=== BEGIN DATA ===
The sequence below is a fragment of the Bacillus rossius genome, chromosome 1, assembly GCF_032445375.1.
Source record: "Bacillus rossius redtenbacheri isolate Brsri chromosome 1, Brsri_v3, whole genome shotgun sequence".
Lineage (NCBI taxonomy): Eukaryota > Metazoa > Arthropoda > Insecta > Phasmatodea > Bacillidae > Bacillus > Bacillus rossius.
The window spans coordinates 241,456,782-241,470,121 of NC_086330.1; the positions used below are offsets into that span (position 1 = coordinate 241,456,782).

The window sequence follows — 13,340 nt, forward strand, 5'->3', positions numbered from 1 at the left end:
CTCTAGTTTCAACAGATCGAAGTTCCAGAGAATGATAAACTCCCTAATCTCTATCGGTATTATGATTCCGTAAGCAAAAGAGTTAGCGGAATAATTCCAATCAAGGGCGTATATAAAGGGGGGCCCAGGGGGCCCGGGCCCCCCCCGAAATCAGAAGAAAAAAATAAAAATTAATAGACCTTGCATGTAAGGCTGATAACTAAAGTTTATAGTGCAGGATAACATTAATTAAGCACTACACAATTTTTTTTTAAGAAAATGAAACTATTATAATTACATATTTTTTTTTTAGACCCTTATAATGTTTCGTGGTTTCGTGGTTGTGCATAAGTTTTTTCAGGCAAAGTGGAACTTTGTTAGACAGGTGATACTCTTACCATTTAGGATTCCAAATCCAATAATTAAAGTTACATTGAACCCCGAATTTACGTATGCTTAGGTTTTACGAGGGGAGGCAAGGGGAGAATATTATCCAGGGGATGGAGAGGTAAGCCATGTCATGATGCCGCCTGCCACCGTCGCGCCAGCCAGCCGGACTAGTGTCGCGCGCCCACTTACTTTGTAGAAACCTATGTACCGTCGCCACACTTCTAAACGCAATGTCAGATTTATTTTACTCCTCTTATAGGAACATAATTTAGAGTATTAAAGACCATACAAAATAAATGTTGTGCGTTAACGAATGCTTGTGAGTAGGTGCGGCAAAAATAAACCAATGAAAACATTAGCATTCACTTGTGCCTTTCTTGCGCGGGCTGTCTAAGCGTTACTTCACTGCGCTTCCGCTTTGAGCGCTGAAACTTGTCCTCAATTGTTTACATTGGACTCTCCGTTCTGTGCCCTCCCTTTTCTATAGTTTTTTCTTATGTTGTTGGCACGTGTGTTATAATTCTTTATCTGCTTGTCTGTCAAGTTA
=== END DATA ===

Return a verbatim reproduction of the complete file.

The sequence below is a fragment of the Bacillus rossius genome, chromosome 1, assembly GCF_032445375.1.
Source record: "Bacillus rossius redtenbacheri isolate Brsri chromosome 1, Brsri_v3, whole genome shotgun sequence".
Lineage (NCBI taxonomy): Eukaryota > Metazoa > Arthropoda > Insecta > Phasmatodea > Bacillidae > Bacillus > Bacillus rossius.
The window spans coordinates 241,456,782-241,470,121 of NC_086330.1; the positions used below are offsets into that span (position 1 = coordinate 241,456,782).

The window sequence follows — 13,340 nt, forward strand, 5'->3', positions numbered from 1 at the left end:
CTCTAGTTTCAACAGATCGAAGTTCCAGAGAATGATAAACTCCCTAATCTCTATCGGTATTATGATTCCGTAAGCAAAAGAGTTAGCGGAATAATTCCAATCAAGGGCGTATATAAAGGGGGGCCCAGGGGGCCCGGGCCCCCCCCGAAATCAGAAGAAAAAAATAAAAATTAATAGACCTTGCATGTAAGGCTGATAACTAAAGTTTATAGTGCAGGATAACATTAATTAAGCACTACACAATTTTTTTTTAAGAAAATGAAACTATTATAATTACATATTTTTTTTTTAGACCCTTATAATGTTTCGTGGTTTCGTGGTTGTGCATAAGTTTTTTCAGGCAAAGTGGAACTTTGTTAGACAGGTGATACTCTTACCATTTAGGATTCCAAATCCAATAATTAAAGTTACATTGAACCCCGAATTTACGTATGCTTAGGTTTTACGAGGGGAGGCAAGGGGAGAATATTATCCAGGGGATGGAGAGGTAAGCCATGTCATGATGCCGCCTGCCACCGTCGCGCCAGCCAGCCGGACTAGTGTCGCGCGCCCACTTACTTTGTAGAAACCTATGTACCGTCGCCACACTTCTAAACGCAATGTCAGATTTATTTTACTCCTCTTATAGGAACATAATTTAGAGTATTAAAGACCATACAAAATAAATGTTGTGCGTTAACGAATGCTTGTGAGTAGGTGCGGCAAAAATAAACCAATGAAAACATTAGCATTCACTTGTGCCTTTCTTGCGCGGGCTGTCTAAGCGTTACTTCACTGCGCTTCCGCTTTGAGCGCTGAAACTTGTCCTCAATTGTTTACATTGGACTCTCCGTTCTGTGCCCTCCCTTTTCTATAGTTTTTTCTTATGTTGTTGGCACGTGTGTTATAATTCTTTATCTGCTTGTCTGTCAAGTTA